Black Hollywood History – 3

48 HoursIn 1982, Studio executives recruited Murphy from Saturday Night Live to star in his first movie, 48 Hours. The movie transformed Eddie Murphy into a superstar overnight. Following the success of Richard Pryor, Eddie Murphy’s success kicked the door wide open for Martin Lawrence, Whoopi Goldberg, Chris Rock, Chris Tucker and the Wayans Family.

In the 1980s, Hollywood sparingly dabbled with black drama in Ragtime (1981), Soldier’s Story (1984) and The Color Purple (1985). Hollywood Shuffle, Robert Townsend’s send-up spoof about the tribulations of Black Hollywood summed up the state of affairs pretty well in 1987. The Black Cinema Nouveau movement was already unfolding. Spike Lee, an enigmatic New Yorker just out of New York University film school would lead it.

Mo' Better BluesWith movies like She’s Got Have It and Do The Right Thing, Spike captured vibe of black urban America. With Mo’ Better Blues and Jungle Fever, Spike cemented romantic male lead personas for Denzel Washington and Wesley Snipes.

The Wayans Family also deserves credit for launching or accelerating the careers of many black comedic actors, Hip-Hop artists, Jim Carrey and Jennifer Lopez. The Wayans’ In Living Color was the rage of early 1990s TV comedy. One mini-episode was so off the chain during a Super Bowl episode that millions of did something unthinkable during a Super Bowl halftime broadcast. People switched channels just to watch it.

Fast forward to the night we celebrated in March 2002, as Sidney Poitier, Halle Berry and Denzel Washington took home Oscars at Hollywood’s newly christened Kodak Theatre. Later in 2002, Halle stole the show in a James Bond blockbuster, Die Another Day. These days Denzel movies routinely draw over $100 million U.S. box office and he received positive reviews for his first directed film, The Antwone Fisher Story. Several Black actors now command $10 to $20 million per picture – including Halle. More creative output now comes from Black directors Spike Lee, John Singleton, Carl Franklin, F. Gary Gray, Gary Hardwicke, John Fuqua and Malcolm Lee. Meanwhile Cuba Gooding, Jr., Don Cheadle, Morris Chestnut, Omar Epps and a host of leading Black men are getting some love.

On the small screen, HBO and Showtime are valuable mediums for emerging Black movie talent to sharpen their craft, gain exposure and continue working. The importance of HBO and Showtime only increases as HDTV propagates.

Halle Berry wins Best Actress and Denzel Washington wins Best Actor Oscars in 2002

Halle Berry wins Best Actress & Denzel Washington wins Best Actor Oscars in 2002

Black Hollywood has come a long way since the tragic years of Dorothy Dandridge. With the comedic exception of Whoopi Goldberg, Hollywood still needs to green-light more leading lady projects for award-winning dramatic actresses like Angela Bassett, Alfre Woodard, Lynn Whitfield and Vanessa Williams, who are too often relegated to 3rd or 4th billing. The public demands leading actors and actresses of all colors.

Many ingredients for a healthy Black Hollywood ecosystem are in place. Some Black movie stars are leveraging their influence to get certain projects made. A larger percentage of African Americans are appearing on magazine covers, elevating their value to movie and TV studios. Since the college-educated Black middleclass is growing faster than the national average and purchasing more novels, there is an abundance of Black screenplay candidates. Black radio, magazines and entertainment websites, such as Blackfilm.com and Blackflix.com push films with leading Black actors. Movie trailer downloads appear on popular websites, lowering promotion costs. Various estimates peg Black movie patrons as over 20% of the domestic market. More movies like Waiting to Exhale, Soul Food, Why Do Fools Fall in Love and Eve’s Bayou can be made for $15-30 million and deliver domestic box office revenue 2-3 times total costs. Combined with revenue from international box office, DVD, Subscription TV, Network TV and PPV revenue is often three times larger.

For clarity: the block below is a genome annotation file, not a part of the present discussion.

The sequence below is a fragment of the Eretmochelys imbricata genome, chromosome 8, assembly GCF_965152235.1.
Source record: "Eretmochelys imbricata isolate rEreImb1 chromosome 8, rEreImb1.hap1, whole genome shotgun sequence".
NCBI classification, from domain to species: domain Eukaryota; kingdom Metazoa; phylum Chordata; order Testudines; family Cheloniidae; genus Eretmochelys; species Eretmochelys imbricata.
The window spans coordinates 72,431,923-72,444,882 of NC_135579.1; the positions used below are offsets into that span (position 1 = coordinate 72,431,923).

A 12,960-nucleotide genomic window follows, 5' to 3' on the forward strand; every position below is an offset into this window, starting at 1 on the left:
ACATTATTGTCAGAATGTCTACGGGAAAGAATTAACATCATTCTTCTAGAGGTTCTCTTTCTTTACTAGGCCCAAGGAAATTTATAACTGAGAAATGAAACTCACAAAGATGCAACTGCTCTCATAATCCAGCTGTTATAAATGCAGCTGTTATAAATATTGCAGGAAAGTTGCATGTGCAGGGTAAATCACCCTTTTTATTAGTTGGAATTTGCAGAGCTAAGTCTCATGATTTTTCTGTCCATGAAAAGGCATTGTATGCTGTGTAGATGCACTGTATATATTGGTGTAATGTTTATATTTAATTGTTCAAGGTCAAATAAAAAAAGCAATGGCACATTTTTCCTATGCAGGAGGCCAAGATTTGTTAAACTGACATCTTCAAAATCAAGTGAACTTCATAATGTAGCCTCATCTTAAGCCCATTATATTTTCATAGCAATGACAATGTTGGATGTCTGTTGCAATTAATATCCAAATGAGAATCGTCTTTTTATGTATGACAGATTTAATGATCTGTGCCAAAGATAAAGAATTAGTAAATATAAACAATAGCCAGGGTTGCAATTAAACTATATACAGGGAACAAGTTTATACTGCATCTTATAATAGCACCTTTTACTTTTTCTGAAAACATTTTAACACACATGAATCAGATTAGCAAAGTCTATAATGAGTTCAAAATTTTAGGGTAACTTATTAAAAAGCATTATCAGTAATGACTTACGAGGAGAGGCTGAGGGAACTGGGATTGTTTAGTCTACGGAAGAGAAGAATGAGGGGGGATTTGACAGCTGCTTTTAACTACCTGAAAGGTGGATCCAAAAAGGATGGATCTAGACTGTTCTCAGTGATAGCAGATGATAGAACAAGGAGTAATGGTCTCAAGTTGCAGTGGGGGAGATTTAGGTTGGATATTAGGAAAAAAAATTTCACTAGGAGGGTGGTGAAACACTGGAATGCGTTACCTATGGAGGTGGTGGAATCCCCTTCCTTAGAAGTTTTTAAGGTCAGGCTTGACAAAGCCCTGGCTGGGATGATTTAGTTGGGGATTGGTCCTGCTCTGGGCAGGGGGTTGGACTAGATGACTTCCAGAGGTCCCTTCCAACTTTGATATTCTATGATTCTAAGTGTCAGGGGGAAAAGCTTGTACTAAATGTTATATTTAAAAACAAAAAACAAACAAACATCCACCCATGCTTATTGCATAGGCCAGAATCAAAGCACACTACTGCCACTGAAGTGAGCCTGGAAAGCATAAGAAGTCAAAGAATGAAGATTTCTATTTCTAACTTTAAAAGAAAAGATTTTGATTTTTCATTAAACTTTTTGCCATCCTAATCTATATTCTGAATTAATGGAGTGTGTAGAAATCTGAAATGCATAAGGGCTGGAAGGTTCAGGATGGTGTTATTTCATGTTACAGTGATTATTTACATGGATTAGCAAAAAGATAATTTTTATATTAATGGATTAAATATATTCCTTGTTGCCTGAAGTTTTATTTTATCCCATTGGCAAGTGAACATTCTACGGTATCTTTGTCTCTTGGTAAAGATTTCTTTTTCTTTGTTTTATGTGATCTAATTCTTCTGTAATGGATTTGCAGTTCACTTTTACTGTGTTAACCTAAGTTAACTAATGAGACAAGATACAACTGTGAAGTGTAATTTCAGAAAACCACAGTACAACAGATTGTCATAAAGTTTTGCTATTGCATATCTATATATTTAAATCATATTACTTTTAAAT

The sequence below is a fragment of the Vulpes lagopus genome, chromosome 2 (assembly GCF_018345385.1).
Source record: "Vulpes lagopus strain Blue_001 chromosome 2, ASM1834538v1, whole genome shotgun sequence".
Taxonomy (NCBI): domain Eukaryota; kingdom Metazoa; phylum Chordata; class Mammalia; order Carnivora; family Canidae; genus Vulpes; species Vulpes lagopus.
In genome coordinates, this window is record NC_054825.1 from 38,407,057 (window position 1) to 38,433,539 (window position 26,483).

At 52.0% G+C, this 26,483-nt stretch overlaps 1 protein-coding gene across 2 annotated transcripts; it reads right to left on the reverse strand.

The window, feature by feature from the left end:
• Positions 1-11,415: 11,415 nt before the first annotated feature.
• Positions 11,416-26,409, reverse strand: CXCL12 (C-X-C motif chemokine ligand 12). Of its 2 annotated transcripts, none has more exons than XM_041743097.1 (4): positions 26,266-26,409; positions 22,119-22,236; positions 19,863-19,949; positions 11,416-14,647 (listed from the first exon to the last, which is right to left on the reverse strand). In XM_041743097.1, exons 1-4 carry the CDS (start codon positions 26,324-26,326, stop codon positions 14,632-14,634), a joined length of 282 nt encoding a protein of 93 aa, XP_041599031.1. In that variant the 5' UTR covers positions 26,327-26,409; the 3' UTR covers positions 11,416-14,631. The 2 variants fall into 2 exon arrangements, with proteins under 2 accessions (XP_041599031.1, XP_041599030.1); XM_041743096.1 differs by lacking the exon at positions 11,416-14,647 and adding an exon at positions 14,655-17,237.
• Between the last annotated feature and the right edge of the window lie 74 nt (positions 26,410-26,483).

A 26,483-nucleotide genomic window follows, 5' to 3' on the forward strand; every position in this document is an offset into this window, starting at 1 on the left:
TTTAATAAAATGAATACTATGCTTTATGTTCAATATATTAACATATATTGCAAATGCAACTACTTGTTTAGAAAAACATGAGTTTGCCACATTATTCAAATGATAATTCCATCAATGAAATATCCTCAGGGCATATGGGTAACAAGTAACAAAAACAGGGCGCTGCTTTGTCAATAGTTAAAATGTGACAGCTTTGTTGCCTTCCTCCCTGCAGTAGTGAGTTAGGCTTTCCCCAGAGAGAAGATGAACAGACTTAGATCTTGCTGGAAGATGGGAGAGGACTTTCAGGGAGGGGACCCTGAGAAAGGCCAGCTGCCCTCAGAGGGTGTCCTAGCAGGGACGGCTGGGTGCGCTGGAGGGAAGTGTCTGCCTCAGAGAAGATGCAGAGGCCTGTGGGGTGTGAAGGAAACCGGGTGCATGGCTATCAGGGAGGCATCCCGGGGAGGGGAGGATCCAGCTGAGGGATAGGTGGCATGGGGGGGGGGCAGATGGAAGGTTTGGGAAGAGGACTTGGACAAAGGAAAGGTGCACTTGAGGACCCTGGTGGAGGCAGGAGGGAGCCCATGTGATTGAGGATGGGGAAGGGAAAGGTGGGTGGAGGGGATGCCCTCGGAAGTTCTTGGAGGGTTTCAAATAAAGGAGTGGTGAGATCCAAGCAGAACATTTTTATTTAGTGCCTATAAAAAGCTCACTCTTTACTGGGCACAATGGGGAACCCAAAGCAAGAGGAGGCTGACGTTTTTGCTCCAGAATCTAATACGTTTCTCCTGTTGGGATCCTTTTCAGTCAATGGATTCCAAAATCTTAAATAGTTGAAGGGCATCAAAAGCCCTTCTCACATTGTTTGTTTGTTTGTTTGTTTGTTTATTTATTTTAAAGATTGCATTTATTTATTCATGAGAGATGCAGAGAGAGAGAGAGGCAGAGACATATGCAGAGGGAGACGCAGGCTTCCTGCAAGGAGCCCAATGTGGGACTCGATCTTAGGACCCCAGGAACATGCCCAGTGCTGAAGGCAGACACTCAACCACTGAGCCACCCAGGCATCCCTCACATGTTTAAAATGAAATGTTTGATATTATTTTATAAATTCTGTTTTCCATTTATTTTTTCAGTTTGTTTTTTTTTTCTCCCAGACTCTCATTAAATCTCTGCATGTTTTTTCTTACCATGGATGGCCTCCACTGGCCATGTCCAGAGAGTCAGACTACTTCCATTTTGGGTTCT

Following this business logic, each major studio should have at least one annual movie featuring a dramatic Black female lead. Perhaps our next generation of leading actresses, such as Queen Latifah, Nia Long, Sanaa Lathan, Vivica Fox, Gabrielle Union and Joy Bryant will benefit from Hollywood studio execs taking an economics refresher. Whats Love Got To Do With ItMore on point, to complete the Black Hollywood ecosystem, the studio bosses must hire or promote Black studio executives with the power to green-light projects. Jamie Foxx, Morgan Freeman, Forrest Whitaker and Jennifer Hudson winning well-deserved Oscars is nice, but the power to greenlight is where its at!

In the long history of the Academy of Motion Pictures Arts and Sciences (AMPAS), African Americans have won few Oscar Awards for acting. Sidney Poitier’s brilliant performances in A Raisin in the Sun and In The Heat of The Night were overlooked for Best Actor nominations. You could reasonably argue that Dorothy Dandridge (Carmen Jones), Diana Ross (Lady Sings The Blues), and Angela Bassett (What’s Love Got To Do With It) were jobbed out of Oscars. Though he eventually won an Oscar for best actor, why didn’t Denzel Washington win for Malcolm X or Hurricane and why weren’t his outstanding performances in Philadelphia and Crimson Tide nominated for Oscars?

Earlier, bias was a key factor. But a larger factor has emerged — studios lobbying for Oscars and revenue streams from emerging markets. More about that and Black Hollywood Progress next.

1    2     3    Hollywood Progress

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